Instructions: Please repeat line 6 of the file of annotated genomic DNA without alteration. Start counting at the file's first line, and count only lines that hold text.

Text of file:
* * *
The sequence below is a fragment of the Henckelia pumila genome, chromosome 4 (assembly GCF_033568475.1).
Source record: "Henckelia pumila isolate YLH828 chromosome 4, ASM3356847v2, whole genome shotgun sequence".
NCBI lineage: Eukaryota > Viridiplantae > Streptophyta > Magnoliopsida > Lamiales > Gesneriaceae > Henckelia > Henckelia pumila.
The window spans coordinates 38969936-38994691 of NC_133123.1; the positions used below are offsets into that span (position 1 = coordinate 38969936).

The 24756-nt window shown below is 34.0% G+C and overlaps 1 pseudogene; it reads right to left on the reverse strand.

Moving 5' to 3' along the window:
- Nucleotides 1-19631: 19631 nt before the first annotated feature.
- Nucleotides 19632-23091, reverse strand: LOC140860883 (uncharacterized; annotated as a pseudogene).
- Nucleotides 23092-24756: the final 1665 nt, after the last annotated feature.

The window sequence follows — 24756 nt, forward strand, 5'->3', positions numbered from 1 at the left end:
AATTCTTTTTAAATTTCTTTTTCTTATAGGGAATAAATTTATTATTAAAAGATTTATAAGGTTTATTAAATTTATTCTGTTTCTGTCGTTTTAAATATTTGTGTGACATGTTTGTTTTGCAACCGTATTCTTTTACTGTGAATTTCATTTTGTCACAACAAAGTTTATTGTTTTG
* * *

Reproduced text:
Moving 5' to 3' along the window: